"He's got God-given ability and he's probably the best playmaker that's ever been in this league as a safety," defensive coordinator Rex Ryan said. "I saw Paul Krause at the end of his career with the Vikings, but I've never seen a guy with his playmaking ability. I remember when we took him in the first round and he was like the 24th pick. There are a lot of teams that missed on him."

In his first game since being named the NFL Comeback Player of the Year, Pennington was plagued by Reed all day and seemed unprepared for the Ravens' pass rush as they sacked him three times. Pennington completed just 25 of 38 passes for 252 yards, one touchdown and a 53.7 passer rating.

"It always starts up front," defensive end Trevor Pryce said. "We had some favorable matchups, and we took advantage of them. It's quite simple."

The Ravens also shut down the Dolphins' innovative Wildcat offense as running backs Ronnie Brown and Ricky Williams combined for just 36 yards on 16 carries.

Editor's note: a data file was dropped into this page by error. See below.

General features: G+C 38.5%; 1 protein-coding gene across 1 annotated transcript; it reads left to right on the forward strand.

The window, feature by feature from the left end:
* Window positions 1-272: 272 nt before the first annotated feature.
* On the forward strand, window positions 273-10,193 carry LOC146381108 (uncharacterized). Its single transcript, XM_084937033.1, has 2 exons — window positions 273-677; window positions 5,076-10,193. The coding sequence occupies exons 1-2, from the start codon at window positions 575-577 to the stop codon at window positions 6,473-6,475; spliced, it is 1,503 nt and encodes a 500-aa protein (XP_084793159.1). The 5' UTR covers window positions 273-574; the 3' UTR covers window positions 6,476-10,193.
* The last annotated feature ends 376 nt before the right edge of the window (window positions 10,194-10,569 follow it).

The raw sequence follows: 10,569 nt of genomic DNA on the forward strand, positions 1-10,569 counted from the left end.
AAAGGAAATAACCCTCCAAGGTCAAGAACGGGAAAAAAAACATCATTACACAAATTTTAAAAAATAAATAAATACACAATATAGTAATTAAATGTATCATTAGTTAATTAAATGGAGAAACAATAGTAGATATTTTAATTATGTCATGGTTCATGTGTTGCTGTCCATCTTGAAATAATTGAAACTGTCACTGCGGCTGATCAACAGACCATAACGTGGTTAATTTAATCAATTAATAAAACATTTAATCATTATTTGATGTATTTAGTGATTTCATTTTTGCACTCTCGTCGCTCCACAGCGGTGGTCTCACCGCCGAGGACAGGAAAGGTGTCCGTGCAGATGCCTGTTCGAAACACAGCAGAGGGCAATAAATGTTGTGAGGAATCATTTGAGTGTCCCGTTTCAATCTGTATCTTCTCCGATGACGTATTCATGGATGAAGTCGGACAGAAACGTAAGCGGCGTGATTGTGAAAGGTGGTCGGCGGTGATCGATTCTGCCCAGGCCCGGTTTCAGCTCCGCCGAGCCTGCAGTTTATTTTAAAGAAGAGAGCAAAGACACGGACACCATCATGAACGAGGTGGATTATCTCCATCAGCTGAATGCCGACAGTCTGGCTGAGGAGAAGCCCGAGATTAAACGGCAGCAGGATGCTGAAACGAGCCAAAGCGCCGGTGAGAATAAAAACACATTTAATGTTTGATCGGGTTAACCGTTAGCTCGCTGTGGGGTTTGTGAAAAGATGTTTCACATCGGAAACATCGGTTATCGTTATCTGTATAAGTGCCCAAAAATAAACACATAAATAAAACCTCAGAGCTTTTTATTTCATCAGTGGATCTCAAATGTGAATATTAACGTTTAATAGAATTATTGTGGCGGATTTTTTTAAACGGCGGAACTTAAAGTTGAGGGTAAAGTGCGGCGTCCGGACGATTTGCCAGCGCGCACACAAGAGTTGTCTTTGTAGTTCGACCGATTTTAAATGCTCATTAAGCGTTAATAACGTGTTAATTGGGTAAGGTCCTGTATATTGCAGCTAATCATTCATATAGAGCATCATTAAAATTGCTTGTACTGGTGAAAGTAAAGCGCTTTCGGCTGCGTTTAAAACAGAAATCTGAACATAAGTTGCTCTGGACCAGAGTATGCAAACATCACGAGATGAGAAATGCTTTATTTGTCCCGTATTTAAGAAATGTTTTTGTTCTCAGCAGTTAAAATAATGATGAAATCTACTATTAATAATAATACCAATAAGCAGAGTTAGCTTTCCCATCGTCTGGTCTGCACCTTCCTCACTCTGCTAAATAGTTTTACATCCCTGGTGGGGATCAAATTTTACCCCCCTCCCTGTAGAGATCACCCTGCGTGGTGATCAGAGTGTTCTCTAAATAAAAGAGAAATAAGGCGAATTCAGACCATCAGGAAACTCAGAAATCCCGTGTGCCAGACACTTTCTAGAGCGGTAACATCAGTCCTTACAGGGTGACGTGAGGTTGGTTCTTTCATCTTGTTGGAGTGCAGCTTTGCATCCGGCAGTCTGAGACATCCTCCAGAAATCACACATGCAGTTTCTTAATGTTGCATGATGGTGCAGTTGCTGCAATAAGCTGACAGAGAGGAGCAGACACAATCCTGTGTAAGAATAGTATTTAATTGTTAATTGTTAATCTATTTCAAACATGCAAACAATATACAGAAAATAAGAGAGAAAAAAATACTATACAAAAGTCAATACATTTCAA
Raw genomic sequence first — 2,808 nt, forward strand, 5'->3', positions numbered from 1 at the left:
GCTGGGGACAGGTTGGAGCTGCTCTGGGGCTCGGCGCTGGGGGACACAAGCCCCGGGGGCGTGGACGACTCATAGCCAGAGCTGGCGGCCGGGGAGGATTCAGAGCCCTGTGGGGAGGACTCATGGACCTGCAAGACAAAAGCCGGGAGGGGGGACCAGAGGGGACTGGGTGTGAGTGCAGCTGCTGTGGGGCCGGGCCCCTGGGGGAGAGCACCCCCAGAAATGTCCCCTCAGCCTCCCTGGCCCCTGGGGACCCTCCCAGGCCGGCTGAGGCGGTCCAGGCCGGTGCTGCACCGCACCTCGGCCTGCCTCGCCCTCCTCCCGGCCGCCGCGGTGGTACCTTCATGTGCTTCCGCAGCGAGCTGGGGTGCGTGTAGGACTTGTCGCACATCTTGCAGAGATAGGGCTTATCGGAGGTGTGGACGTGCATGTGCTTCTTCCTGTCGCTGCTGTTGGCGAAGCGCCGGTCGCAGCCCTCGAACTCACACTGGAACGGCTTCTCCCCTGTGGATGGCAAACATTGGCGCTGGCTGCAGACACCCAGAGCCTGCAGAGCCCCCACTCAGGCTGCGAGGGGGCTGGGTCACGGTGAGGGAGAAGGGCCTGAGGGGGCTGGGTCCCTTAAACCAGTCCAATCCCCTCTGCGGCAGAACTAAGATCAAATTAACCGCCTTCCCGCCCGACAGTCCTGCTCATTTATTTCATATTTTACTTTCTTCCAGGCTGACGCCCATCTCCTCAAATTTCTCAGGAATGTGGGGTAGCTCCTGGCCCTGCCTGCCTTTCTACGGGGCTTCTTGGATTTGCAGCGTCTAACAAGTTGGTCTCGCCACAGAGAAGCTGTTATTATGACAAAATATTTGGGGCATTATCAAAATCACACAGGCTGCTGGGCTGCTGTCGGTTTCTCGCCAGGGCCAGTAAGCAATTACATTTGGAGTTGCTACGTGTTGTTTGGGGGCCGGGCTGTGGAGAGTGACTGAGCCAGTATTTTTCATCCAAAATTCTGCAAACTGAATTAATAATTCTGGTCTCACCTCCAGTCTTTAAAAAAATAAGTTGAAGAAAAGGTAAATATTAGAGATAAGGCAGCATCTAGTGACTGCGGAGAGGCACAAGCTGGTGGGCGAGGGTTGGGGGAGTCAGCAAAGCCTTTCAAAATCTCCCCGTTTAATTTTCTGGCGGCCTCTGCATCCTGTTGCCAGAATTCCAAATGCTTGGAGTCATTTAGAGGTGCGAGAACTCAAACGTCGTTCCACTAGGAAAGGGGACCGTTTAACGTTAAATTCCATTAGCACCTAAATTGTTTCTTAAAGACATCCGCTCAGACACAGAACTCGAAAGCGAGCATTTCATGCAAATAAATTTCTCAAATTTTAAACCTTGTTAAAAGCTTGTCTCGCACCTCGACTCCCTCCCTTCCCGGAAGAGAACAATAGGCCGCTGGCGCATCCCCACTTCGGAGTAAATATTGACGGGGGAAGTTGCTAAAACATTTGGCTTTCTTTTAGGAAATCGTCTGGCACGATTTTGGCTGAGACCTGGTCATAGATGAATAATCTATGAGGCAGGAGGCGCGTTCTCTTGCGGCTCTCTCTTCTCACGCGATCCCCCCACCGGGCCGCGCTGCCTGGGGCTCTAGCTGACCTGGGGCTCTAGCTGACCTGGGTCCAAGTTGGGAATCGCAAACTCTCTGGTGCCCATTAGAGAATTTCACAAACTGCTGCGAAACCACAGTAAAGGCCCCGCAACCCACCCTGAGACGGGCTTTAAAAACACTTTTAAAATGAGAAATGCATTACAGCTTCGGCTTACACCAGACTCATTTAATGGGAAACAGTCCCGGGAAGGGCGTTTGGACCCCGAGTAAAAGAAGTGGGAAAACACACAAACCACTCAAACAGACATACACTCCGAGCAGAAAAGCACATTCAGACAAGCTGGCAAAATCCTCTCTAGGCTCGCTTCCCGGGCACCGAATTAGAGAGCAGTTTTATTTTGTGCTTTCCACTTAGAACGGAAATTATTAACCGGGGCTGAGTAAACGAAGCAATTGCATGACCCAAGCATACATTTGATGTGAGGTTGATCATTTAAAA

The Ravens' second-ranked defense allowed just 52 rushing yards, and the Dolphins gained only seven yards on two plays out their gadget offense. Miami converted just 2 of 11 third and fourth downs.

Even when the Dolphins threatened to make this a competitive game in the fourth quarter when Pennington lobbed a two-yard touchdown pass to Brown over a trailing Suggs, cornerback Frank Walker blocked the extra point and Baltimore still led 20-9.

A few drives later, Baltimore rookie quarterback Joe Flacco put the game away for good with a five-yard touchdown run up the middle. The score was set up by running back Willis McGahee's 48-yard dash down to the Dolphins' four-yard line.